Irrepressible Calgary-based real estate mogul Bob Dhillon didn’t take much time to bask in the honour of being named an Officer of the Order of Canada after the year-end rolls were announced Dec. 29.
Dhillon, born Navjeet Singh Dhillon to a Sikh family with roots in India, was cited “for his achievements in business, and for his unwavering commitment to philanthropy and higher education.”
His resume notes that in a 30-year career he has gone from renovating two homes as a 19-year-old to running a publicly traded firm, Mainstreet Equity Corp., that as of Q2 2021 had assets valued at $2.2 billion with holdings of more than 14,500 residential units across Western Canada. He’s had many board appointments, including to Canada Mortgage and Housing Corporation, donated millions including $10 million to launch a business school at the University of Lethbridge, and has been recognized by business peers and various Indo-Canadian associations with awards a dozen times.
But Dhillon, noting Canada’s growing need for quality affordable housing and business leadership, insists he is just getting started in business and philanthropy.
“What Canada has given me in terms of health care, education, business prosperity, I haven’t given back anything,” he said. “I’m going to continue to learn and continue to give back. And in terms of business, I haven’t started yet.”
Dhillon arrived in Canada via Hong Kong and West Africa with real estate in his DNA, he explained. He keeps a photo of a four-storey apartment building his grandfather bought in Hong Kong in 1910 on his iPhone. But the family arrived in Calgary broke. Young Bob looked up to real estate professionals such as the Reichmanns and Donald Trump as models.
MAINSTREET YOUTUBE — Mainstreet Equity founder Bob Dhillon explained that the firm’s business model involves buying distressed older mid-market buildings and upgrading them with new sustainability features and smart-home technology.
“I come from a warrior Sikh tribe, that’s basically real estate ownership and adding value, even as agrarians, as farmers, real estate is always in a bloodline,” he said.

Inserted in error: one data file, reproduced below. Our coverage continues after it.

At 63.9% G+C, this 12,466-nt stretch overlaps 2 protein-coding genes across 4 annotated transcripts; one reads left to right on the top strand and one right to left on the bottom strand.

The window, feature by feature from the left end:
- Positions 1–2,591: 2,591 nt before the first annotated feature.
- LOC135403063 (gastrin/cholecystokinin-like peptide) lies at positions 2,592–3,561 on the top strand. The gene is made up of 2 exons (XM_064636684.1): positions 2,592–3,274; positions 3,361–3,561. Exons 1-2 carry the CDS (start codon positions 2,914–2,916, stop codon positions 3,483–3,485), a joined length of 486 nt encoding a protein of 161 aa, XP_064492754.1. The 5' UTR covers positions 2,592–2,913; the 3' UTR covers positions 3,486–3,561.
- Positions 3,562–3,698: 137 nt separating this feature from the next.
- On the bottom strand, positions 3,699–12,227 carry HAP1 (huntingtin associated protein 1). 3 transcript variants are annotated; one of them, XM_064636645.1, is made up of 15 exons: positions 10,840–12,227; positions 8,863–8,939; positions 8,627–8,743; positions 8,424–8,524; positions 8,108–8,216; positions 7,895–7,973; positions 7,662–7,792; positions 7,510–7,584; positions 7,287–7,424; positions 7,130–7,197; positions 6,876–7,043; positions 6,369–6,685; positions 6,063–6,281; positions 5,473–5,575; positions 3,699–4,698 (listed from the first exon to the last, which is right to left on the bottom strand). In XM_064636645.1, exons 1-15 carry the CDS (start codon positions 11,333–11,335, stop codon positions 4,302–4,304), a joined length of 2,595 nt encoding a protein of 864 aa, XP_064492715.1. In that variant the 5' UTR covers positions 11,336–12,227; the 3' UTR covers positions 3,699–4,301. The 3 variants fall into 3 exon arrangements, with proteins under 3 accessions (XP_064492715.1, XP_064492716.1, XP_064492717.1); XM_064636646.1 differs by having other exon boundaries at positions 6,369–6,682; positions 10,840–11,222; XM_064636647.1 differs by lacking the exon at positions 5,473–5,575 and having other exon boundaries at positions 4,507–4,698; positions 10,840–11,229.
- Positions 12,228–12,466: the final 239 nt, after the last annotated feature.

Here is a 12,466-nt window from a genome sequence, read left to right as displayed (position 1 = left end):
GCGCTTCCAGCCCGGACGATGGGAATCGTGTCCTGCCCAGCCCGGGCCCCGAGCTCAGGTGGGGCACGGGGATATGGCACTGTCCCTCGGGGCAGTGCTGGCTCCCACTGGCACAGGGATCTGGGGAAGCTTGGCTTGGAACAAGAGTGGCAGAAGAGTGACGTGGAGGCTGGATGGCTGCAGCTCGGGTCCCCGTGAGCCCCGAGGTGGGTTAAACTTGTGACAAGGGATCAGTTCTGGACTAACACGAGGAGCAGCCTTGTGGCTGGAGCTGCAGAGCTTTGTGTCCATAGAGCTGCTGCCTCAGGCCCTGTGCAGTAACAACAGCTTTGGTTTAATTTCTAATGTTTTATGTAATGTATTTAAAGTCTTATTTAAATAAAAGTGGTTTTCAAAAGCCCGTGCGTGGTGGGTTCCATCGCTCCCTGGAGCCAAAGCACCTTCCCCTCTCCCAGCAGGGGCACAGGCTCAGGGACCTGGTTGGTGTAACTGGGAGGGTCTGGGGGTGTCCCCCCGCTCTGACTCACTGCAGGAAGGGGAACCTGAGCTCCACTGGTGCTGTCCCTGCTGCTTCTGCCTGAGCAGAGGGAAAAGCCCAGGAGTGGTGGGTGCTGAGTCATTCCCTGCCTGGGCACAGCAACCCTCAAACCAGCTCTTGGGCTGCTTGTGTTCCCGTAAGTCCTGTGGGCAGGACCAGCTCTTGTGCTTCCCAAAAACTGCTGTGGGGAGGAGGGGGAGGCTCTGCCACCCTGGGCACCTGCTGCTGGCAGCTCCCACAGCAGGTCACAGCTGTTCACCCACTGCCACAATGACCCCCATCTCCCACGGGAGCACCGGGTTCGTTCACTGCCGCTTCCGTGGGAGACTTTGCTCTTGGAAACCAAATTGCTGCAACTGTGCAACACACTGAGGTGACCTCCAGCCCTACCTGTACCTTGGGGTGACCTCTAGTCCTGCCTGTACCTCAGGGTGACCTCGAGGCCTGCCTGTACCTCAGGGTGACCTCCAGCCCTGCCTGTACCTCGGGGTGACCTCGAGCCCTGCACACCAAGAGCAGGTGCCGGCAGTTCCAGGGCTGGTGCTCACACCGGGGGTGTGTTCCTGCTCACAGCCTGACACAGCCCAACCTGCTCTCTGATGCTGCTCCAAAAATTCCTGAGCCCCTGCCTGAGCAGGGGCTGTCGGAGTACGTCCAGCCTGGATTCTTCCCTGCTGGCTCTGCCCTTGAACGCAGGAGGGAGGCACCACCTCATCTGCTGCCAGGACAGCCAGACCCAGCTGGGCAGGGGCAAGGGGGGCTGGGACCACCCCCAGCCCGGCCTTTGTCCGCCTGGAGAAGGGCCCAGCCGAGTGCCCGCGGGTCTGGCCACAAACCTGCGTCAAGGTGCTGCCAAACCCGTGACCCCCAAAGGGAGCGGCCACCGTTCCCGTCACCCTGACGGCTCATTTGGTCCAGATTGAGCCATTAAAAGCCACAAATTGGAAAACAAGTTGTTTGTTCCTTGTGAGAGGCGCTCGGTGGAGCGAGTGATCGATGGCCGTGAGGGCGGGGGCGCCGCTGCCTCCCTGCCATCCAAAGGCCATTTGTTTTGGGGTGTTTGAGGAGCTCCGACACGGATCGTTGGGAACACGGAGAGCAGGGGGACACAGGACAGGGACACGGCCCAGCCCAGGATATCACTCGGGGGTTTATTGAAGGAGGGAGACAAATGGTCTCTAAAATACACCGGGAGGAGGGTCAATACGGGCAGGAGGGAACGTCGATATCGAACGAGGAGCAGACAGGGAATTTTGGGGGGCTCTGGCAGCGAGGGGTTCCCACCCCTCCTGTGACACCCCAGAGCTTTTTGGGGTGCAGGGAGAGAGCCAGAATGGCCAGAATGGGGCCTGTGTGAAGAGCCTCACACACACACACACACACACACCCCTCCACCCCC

Dhillon was a millionaire before he was 30 and developed a business model focused on three pillars, he said — adding value to distressed assets through upgrades, working the mid-market, and focusing on Western Canada, where the model works best. The assets are upgraded with new sustainability features and smart-home technology but remain affordable.
“To be successful, you’ve got to look at the macro fundamentals,” said Dhillon. “Affordable housing is the spine of the growth of our economy. If you don’t have affordable housing, you’re not going to have an economy in Canada.”
“You can buy distressed assets, and it’s sitting empty because it’s got deferred maintenance, a lot of years of neglect, mismanagement, and you buy it for a song because it’s got all these issues. And that’s the only way you can add value.
“You create value for shareholders, create value for society and create value for the tenants.”
Mid-market is the largest share of the pie in real estate, he said, and upgrades such as high-tech furnaces, air-tight windows, high-efficiency insulation, water-resistant toilets and showers and energy-efficient lights create the value middle-class millennials seek. Often buildings are grouped together to create synergies.
“What are the millennials looking for? They are looking for funky designs, they are looking for dishwashers, microwaves, smart homes, and security is a big issue. And…they’re looking for inner-city locations, closer to transit, bike paths.”
Besides the major endowment to the University of Lethbridge, Dhillon has donated to other universities including supporting the creation of a Sikh Studies program at the University of Calgary, and he has responded swiftly during crises to house refugees from Syria and Afghanistan and donate apartments to the victims of wildfires in Slave Lake and Fort McMurray.
“We know how important housing is at times of crisis,” said Dhillon, outlining his motives for giving.
“In that situation you’ve got to be sympathetic to their situation.
“The second reason is, corporate Canada, it doesn’t matter which business and what field you’re in, has to step up to the plate.”
Twenty years ago Dhillon needed cancer treatment and the benefits of living in Canada further struck him at the hospital.
“They said the private room will be $20, or you can share a room for free. Until this day, I’ll remember that.”
Only when asked his reaction to being named to the Order of Canada did Dhillon, obviously humbled, lapse into momentary silence.
“It was a big deal for me to receive because I’m an immigrant. And for me to receive such an honour, now I feel more Canadian.”
Follow the author on Twitter @DonWall_DCN.